Three Easy Ways To Get Your Creative Juices Flowing
Then there are those other days, when you just can’t push the rock up the hill; nothing clicks; everything is out of phase. You’re pulling your hair out wondering what has happened, when just yesterday you were on the ball.
There are days, and then there are days. You know what I’m talking about. On some days, everything clicks. You’re a step ahead of yourself; your mind fills with questions but the answers come a moment later; your boss (or client) wants three creative concepts for the next marketing campaign, and five flood into your mind—and you haven’t even had that second cup of coffee!
Then there are those other days, when you just can’t push the rock up the hill; nothing clicks; everything is out of phase. You’re pulling your hair out wondering what has happened, when just yesterday you were on the ball. The good news is that in the digital age, there are plenty of tools and prompts to help you through those “days.”
Earlier, I wrote about Word Hippo, which helps me find the right word when words are reluctant to come to my aid. Here, let’s talk about three other creation-sparking tools that are easy to use.
1. Theasaurus.com: You’re writing and you’re in the ballpark, but the word you know is out there (or a better word you know must be out there) eludes you. This is a free and simple tool for finding the right word you know is there. Type in the word you’re reluctantly using and take it from there. Within a few minutes, you’ll have a better word and be on your way.
2. Mind maps: If you know me, you know my mind runs as fast as a New York minute--inputs and thoughts just rushing in and out. Yeah, not always pretty! The challenge can be harnessing those thoughts into something useful. If the thoughts are there, you know they are pieces of a puzzle, but we’re often unsure how the pieces go together. This is where mind-mapping comes to the rescue! Take a run through any number of free mind-mappers (like Coggle, Mindmaple or WiseMapping) and start capturing those random but incredibly creative thoughts. Once you capture them in the tool, you can then begin to build and connect them in ways that will yield stories or project recommendations or marketing campaigns.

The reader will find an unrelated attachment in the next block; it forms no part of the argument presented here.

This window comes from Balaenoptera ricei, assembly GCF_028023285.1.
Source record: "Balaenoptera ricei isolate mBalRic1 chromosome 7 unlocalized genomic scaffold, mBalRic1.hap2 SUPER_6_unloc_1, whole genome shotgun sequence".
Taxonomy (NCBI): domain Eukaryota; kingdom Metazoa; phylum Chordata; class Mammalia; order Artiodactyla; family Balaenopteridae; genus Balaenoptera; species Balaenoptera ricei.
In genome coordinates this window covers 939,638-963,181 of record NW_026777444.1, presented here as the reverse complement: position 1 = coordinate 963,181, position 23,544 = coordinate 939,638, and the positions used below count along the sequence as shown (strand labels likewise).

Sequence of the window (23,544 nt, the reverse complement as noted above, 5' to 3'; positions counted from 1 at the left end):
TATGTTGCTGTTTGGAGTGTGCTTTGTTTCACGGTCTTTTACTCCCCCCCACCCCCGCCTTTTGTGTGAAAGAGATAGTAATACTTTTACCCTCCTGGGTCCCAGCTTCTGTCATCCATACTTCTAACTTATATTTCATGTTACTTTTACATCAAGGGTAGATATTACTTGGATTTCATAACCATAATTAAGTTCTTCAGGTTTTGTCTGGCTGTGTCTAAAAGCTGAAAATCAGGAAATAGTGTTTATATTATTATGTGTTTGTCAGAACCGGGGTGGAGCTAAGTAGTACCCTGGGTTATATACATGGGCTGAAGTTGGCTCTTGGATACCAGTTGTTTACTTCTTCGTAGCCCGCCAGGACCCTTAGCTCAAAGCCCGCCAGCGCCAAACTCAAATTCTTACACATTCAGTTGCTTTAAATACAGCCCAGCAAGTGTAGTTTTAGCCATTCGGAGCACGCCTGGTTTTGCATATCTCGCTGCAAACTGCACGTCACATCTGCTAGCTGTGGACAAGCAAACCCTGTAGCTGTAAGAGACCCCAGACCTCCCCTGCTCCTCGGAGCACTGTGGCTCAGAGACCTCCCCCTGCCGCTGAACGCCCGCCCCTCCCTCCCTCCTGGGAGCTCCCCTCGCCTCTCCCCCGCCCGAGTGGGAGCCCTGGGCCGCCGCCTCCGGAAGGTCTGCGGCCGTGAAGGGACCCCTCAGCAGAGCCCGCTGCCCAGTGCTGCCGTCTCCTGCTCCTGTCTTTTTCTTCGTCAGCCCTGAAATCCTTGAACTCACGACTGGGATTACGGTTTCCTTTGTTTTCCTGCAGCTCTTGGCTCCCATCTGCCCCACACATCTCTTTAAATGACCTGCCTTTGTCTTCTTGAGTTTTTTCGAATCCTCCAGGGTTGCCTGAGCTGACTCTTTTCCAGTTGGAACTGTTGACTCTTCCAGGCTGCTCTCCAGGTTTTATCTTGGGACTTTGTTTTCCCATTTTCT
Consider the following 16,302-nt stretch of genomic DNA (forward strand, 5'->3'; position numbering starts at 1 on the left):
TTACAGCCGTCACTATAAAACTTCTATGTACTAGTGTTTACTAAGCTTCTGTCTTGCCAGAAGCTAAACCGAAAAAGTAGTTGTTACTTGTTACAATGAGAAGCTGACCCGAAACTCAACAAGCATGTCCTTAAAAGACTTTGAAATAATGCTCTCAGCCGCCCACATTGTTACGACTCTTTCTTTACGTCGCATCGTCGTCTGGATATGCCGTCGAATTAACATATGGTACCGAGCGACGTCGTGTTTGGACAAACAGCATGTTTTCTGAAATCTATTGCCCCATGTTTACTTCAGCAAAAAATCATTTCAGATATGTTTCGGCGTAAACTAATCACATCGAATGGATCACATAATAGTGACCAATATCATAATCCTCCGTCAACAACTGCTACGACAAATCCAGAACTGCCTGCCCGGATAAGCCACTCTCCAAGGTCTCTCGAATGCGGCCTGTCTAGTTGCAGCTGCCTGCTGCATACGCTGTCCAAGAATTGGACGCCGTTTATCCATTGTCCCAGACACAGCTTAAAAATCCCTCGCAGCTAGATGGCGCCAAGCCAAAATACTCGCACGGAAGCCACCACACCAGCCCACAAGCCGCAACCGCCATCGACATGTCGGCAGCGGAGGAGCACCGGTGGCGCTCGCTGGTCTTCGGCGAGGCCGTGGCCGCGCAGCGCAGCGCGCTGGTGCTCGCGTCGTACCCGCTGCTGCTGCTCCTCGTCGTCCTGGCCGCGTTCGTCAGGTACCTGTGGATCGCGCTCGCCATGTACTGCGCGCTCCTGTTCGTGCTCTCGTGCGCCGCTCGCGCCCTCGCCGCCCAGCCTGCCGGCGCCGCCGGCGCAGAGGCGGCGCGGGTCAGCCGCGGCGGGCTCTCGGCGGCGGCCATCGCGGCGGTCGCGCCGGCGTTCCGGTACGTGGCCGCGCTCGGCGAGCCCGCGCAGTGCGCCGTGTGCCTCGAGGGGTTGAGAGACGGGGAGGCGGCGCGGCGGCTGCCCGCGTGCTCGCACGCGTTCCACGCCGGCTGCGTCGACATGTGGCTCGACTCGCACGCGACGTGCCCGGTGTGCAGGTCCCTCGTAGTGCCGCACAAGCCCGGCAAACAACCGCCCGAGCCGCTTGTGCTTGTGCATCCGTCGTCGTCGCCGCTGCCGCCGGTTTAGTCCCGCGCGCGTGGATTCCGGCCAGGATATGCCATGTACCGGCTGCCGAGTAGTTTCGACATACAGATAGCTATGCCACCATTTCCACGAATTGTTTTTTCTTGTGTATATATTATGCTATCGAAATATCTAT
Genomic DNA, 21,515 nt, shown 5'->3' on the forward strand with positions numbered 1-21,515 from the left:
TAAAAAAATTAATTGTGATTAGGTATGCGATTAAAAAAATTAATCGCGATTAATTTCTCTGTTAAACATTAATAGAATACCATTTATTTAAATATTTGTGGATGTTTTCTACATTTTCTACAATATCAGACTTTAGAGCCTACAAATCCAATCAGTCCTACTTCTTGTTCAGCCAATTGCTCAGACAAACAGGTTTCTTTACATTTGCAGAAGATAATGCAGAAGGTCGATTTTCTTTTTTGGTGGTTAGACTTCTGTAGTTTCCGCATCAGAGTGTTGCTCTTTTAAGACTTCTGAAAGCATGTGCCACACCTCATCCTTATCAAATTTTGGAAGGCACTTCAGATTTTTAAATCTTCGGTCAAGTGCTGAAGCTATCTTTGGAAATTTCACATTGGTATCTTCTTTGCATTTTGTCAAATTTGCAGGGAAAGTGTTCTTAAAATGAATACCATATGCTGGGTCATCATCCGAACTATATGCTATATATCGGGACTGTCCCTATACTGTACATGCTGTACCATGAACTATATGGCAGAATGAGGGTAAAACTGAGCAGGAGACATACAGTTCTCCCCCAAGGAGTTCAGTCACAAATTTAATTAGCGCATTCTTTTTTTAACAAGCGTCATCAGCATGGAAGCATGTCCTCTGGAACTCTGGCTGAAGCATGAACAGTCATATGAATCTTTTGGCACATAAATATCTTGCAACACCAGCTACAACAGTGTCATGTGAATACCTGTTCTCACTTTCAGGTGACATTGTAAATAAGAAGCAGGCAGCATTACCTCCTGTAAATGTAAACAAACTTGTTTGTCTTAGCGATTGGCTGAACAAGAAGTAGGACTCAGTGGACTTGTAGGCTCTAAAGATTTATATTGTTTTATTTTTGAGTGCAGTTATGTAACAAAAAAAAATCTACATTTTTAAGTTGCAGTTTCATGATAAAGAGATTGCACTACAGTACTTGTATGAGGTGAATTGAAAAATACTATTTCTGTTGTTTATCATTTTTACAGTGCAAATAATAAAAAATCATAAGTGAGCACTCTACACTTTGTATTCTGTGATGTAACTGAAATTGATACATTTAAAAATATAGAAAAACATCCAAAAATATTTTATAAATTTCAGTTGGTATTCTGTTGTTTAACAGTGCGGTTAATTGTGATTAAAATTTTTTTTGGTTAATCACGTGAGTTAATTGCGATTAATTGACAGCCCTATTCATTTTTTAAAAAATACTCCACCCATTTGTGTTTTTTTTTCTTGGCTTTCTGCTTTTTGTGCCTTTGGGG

3. Starbursting: This is a brainstorming technique rooted in traditional journalism: who, what, where, why, and how. Journalists are taught to ask and answer these questions in every story. But the questions are just as useful for our work in marketing and communications. Star bursting is about asking questions (and more questions) to help you and your team work through challenges like product naming/development, campaign creation, even press release creation. Take a core idea and build the four Ws and one H around it in a starburst (you can draw it on a sheet of paper with a good old-fashioned pen! What a concept!). Then start asking questions and writing them down. For more information (and to download a free template), check out this article.